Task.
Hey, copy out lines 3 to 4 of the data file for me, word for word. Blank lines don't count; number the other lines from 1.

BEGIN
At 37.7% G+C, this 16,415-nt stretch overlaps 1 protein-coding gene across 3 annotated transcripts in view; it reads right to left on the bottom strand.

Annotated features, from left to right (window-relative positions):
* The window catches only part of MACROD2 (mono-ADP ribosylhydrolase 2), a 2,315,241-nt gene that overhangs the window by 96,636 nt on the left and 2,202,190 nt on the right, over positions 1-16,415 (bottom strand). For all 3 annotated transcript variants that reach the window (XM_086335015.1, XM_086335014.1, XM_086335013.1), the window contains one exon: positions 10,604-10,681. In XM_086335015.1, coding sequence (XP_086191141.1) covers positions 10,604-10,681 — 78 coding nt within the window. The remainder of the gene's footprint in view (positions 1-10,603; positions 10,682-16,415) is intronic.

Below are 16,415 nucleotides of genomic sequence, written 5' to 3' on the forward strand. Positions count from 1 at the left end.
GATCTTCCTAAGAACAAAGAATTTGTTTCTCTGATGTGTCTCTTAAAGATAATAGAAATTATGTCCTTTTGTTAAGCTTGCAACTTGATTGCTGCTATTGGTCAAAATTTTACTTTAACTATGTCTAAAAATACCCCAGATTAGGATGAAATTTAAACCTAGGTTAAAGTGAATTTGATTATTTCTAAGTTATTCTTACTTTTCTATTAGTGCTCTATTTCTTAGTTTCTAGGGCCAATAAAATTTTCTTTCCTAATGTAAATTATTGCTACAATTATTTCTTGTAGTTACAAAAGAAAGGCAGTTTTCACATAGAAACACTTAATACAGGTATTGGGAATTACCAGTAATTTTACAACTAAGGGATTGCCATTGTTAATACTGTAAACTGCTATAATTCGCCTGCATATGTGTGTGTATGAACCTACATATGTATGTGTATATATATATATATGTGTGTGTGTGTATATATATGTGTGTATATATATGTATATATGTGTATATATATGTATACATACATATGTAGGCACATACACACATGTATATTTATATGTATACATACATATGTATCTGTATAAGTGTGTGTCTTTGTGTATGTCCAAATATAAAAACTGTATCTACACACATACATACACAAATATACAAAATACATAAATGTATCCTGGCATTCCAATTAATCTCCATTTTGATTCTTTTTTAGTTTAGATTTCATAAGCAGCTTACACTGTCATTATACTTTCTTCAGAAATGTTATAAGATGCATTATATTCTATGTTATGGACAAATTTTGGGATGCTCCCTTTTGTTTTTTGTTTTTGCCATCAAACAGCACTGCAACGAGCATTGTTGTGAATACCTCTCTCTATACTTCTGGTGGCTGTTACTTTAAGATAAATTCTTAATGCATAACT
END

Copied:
* The window catches only part of MACROD2 (mono-ADP ribosylhydrolase 2), a 2,315,241-nt gene that overhangs the window by 96,636 nt on the left and 2,202,190 nt on the right, over positions 1-16,415 (bottom strand). For all 3 annotated transcript variants that reach the window (XM_086335015.1, XM_086335014.1, XM_086335013.1), the window contains one exon: positions 10,604-10,681. In XM_086335015.1, coding sequence (XP_086191141.1) covers positions 10,604-10,681 — 78 coding nt within the window. The remainder of the gene's footprint in view (positions 1-10,603; positions 10,682-16,415) is intronic.

Below are 16,415 nucleotides of genomic sequence, written 5' to 3' on the forward strand. Positions count from 1 at the left end.